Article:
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The effect of irrigated rice cropping on the alkalinity of alkaline soils in West Africa
Van Asten, P.
Van't Zelfde, J.A.
Van der Zee, A.
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Irrigated rice cropping is practiced to reclaim alkaline-sodic soils in many parts of the world. This practice is in apparent contrast with earlier studies in the Sahel, which suggests that irrigated rice cropping may lead to the formation of alkaline-sodic soils. Soil column experiments were done with some of Sahel's most alkaline-sodic rice soils from the Office du Niger (Mali) and Foum Gleita (Mauritania). Soils were irrigated using non-saline carbonate-rich irrigation water typical for the Sahel and percolation was maintained at 3–4 mm day−1. After one cropping season, soils had turned from sodic to non-sodic, and pH had dramatically decreased, most notably in the upper soil layers. The changes were most important in the Office du Niger soil due to its small buffering capacity (small CEC and CaCO3). Alkalinity consumed by above-ground matter of the rice plants (grain and straw) equaled or exceeded alkalinity added via irrigation in a zero percolation scenario. Hence, for a climate and irrigation water that are typical for the Sahel, removal of straw and grain prevents or substantially reduces further alkalinization of the soils if percolation is absent. However, in case of some percolation, straw can best be incorporated in the topsoil of calcareous soils as it accelerates de-alkalinization and de-sodication through increased dissolution of calcite. No evidence was found indicating that ferrolysis altered the short-term alkalinity balance of the studied soils to any extent. Our results are in line with recent field studies and suggest a de-alkalinization of sodic-alkaline flooded (rice) soils in the Sahel.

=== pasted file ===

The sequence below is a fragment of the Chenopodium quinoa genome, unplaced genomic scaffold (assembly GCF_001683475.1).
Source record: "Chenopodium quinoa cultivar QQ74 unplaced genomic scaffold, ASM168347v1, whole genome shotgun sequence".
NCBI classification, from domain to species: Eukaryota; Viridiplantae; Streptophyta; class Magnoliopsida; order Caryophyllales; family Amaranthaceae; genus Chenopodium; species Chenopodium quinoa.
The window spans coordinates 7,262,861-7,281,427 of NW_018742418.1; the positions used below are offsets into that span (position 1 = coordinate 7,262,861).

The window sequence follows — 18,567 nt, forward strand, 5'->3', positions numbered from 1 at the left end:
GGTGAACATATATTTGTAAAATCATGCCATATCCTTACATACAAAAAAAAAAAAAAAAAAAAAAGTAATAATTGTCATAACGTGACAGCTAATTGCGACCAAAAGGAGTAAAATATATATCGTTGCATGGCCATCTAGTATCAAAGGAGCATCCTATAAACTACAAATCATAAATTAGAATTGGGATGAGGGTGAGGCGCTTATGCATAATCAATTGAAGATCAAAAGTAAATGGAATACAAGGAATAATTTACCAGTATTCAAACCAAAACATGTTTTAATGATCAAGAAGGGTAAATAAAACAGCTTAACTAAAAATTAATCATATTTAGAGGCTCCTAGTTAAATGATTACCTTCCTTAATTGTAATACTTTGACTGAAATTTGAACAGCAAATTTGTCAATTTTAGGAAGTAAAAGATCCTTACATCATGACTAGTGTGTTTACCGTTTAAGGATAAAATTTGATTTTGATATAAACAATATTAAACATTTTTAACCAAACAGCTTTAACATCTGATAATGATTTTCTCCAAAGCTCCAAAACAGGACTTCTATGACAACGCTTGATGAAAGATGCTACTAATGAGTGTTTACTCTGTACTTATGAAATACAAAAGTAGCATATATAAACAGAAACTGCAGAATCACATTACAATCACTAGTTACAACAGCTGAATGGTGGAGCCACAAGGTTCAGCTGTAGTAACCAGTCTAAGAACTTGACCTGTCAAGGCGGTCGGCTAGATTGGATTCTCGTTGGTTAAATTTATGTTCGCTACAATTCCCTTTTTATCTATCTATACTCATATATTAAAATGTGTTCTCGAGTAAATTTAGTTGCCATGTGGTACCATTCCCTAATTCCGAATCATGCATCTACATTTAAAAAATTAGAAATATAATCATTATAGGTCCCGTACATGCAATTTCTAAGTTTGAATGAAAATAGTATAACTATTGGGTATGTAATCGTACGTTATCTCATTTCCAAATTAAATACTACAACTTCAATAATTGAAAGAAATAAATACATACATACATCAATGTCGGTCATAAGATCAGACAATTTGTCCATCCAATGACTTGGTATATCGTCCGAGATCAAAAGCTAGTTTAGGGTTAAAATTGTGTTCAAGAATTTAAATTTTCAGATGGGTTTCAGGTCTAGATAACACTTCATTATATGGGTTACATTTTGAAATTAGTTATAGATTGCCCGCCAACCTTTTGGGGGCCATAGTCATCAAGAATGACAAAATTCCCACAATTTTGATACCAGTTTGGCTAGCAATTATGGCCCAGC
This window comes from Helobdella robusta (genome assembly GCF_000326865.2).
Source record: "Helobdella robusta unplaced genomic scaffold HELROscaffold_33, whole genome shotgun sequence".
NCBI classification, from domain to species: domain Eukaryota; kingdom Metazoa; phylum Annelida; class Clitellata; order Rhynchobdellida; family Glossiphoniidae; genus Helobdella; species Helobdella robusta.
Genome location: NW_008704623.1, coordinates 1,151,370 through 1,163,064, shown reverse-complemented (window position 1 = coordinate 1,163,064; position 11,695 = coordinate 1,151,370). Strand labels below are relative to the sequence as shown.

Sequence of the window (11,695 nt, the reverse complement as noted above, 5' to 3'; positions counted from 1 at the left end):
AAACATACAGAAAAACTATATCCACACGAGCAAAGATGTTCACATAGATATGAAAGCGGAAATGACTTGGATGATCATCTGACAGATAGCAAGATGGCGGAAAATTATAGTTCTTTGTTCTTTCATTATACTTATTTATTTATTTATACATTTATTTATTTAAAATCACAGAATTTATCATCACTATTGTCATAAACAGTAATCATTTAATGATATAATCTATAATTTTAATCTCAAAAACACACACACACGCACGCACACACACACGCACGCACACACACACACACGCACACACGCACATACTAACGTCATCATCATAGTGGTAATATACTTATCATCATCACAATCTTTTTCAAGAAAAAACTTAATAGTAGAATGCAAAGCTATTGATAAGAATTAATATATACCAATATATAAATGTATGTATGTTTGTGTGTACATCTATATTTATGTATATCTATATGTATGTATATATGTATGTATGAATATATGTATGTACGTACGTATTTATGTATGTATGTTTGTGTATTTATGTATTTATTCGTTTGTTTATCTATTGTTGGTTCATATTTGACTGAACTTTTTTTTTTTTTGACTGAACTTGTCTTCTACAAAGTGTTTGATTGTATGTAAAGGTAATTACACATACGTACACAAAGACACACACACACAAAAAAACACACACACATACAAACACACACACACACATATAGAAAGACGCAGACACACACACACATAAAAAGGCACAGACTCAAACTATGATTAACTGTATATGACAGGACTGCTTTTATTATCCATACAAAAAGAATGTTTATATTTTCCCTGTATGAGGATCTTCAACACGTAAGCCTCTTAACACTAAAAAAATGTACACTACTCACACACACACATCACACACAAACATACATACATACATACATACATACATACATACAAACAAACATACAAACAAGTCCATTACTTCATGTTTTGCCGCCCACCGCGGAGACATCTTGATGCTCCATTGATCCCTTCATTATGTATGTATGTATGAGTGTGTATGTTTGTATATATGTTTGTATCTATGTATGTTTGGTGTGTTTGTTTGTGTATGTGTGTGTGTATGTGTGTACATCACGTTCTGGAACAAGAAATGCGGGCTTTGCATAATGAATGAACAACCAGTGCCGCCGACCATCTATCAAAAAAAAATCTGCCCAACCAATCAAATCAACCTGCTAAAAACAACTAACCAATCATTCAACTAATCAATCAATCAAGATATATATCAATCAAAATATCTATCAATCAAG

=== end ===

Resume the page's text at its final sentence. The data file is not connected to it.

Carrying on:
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Permanent link to this itemhttps://hdl.handle.net/20.500.12478/6247
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